Have you ever sensed that your doctor or your lawyer just doesn’t seem to have the commitment, or perhaps the time, to explain his or her advice to you? Kind of like those politicians who, when asked to explain their position on some particular issue, dodge the matter completely and respond, “Trust me, I know what I’m talking about.” If that can even be characterized as a . . . response.
Well, courts often do exactly the same. Justice may not be blind, but it often sure expects us to be.
The California Judicial System
California has three levels of state courts (not to be confused with federal courts also physically sitting in the various states, including California).
The “lower” California trial courts are where cases are “tried,” where witnesses are sworn in and testify before juries or before a single judge sitting in place of a jury, and where Perry Mason and Ben Matlock worked their magic, plied their trade, and, in the process, compiled their perfect batting averages.
California “intermediate” courts are known as the Courts of Appeal. These are where the losers at trial below, the ones who weren’t represented by Mason or Matlock, have an automatic right of appeal. If they timely appeal, the California Courts of Appeal must hear their appeal, usually before a three judge panel (appellate judges in California are actually referred to as “justices”) that has a certified copy of the record below and hears written and oral argument from the lawyers, but no witnesses and no juries. The California Courts of Appeal issue written decisions, sometimes written by one of the three justices, but often written by one of the lead justice’s clerk, recent law school graduates (although reviewed and signed by each of the justices). If the California Courts of Appeal reverse the trial court, the case is usually sent back to the lower trial court for further proceedings.
The California Supreme Court, the single “highest” court in the California land is, also an appellate court, most often hearing appeals from the California Courts of Appeal. However, unlike the California Courts of Appeal that must hear timely initiated appeals, the California Supreme Court, comprised of seven justices, decides in its sole discretion by majority vote of those seven justices which appeals to hear and which appeals to turn away–without hearing the appeal. If the California Supreme Court declines to hear an appeal, that is the end of the line unless a federal question of law is involved in the case, such as an alleged violation of a federally enacted law or a provision of the U.S. Constitution, in which event a party may then appeal the case to the U.S. Supreme Court, which also has the discretion to hear or decline to hear the appeal.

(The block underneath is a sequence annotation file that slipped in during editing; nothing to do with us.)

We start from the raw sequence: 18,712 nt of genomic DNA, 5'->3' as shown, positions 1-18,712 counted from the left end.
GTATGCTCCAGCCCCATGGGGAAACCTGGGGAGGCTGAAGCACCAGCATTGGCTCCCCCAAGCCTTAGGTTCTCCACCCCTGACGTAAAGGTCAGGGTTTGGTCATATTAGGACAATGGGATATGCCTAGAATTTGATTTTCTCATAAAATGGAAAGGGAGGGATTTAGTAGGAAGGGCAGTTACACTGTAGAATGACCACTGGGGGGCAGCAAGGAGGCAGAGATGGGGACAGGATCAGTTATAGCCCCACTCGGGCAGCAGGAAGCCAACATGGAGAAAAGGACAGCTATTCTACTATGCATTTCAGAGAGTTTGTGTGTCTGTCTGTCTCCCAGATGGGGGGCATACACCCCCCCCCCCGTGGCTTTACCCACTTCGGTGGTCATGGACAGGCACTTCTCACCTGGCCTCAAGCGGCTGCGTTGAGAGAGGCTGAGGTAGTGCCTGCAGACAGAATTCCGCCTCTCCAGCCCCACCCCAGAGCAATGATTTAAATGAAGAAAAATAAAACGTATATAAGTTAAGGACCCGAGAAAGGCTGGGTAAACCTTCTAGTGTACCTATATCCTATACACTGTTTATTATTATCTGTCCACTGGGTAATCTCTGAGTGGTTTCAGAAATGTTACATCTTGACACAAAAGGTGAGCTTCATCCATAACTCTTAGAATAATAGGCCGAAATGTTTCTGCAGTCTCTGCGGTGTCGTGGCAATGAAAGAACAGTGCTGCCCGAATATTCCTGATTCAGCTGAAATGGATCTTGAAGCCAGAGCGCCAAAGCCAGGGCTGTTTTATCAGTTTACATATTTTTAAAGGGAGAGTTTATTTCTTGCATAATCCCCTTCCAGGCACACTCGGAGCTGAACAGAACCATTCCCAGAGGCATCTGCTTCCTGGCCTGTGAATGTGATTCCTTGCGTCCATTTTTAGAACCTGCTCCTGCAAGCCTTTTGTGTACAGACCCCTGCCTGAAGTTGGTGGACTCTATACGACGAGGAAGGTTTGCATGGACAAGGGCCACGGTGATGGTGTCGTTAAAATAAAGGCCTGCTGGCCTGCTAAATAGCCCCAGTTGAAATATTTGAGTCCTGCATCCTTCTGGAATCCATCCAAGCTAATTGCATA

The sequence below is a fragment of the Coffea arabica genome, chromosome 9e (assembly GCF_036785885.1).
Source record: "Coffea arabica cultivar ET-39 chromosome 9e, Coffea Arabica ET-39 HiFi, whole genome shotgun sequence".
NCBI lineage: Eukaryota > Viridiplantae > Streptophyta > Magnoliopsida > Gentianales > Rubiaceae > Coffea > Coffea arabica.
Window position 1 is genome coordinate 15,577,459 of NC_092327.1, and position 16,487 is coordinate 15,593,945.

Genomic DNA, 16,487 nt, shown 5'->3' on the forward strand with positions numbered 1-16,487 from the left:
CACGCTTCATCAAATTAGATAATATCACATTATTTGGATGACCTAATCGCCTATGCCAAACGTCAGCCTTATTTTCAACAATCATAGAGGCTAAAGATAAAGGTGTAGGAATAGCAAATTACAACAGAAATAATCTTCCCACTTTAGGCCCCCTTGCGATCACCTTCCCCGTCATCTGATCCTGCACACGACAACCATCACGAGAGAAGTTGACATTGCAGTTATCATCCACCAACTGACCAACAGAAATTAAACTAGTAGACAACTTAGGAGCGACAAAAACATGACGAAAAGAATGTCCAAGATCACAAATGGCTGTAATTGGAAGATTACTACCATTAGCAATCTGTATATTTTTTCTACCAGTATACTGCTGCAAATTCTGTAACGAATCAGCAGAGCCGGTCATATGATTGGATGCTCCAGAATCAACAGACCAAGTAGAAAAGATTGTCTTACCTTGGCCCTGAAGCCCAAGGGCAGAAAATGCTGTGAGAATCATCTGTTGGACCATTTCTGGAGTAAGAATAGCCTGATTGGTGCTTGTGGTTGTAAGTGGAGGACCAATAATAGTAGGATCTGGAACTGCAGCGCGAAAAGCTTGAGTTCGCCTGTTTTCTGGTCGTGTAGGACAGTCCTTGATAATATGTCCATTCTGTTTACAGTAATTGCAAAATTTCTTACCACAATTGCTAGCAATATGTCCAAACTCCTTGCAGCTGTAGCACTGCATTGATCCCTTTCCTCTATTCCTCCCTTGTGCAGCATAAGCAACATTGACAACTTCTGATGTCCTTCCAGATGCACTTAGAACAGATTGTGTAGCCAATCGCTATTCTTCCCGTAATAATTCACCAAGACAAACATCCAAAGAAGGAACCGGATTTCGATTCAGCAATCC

The Frustrating Absence Of Any Reasoned Explanation
Like those doctors, lawyers and politicians, the California Supreme Court almost never gives any explanation for its opinions, in this case the refusal to accept for hearing the appeal in question. In the case of those doctors, lawyers and politicians, an unhappy patient, client or constituent has other recourse. There are other doctors, lawyers and, yes, even politicians, although that may take an election and the consensus of other voters.
With the California Supreme Court, however, there are simply no other options (barring a federal question of law in the case). This is so no matter how important the case is to one or more of the parties. For example, in the case of the Santa Clarita foster parents whose ward was taken away from them after six painful years of resisting that outcome, and about which injustice (in my opinion) I recently wrote here, the California Supreme Court declined to hear the foster parents’ appeal with no more than the seven cold and calloused words, “The Court declines to hear the appeal.” The Court did not even tell the foster parents to have a nice life.
Like Sam Cooke, Emboldened By Bob Dylan, So Aptly Put It, “A Change Is Gonna Come”
But a long overdue change in this approach, and attitude, may finally be coming. Justice Goodwin Liu, the most recent appointment to the California Supreme Court, appointed by Governor Jerry Brown, has written lengthy and blistering dissents in two recent cases in which the California Supreme Court declined to hear the requested appeal without explanation. Not only did he think the appeals should have been accepted for hearing, but he thought the parties were entitled to an explanation of why the appeal was being rejected.
So do I, in every instance. It’s a matter of courtesy and respect. And it’s the job of the justices to provide that courtesy and respect in every case. Don’t you think the California Supreme Court owed those foster parents a reasonable and a reasoned explanation why their appeal to recovery custody of their ward was not going to happen? (An appeal to the U.S. Supreme Court may be forthcoming in that case.)
I believe the Court’s behavior in this regard is both deplorable and indefensible. Every citizen is entitled to know the reasoning behind his or her fate. If the Justices are too busy to prepare that explanation, they have law school graduate clerks who can draft the explanation for the Court’s approval. If the clerks are overworked, the Court can hire some more. Our law schools are turning out plenty of young lawyers who would love to clerk for the California Supreme Court.
Kudos to Justice Liu. Let’s hope other members of the Court will take notice. Wouldn’t their reasons provide instruction and insight for our trial courts, our lawyers, and perhaps our U.S. Supreme Court as well in the case of further appeals to that Court. And, after all, aren’t you and I interested in knowing just what’s under those robes?
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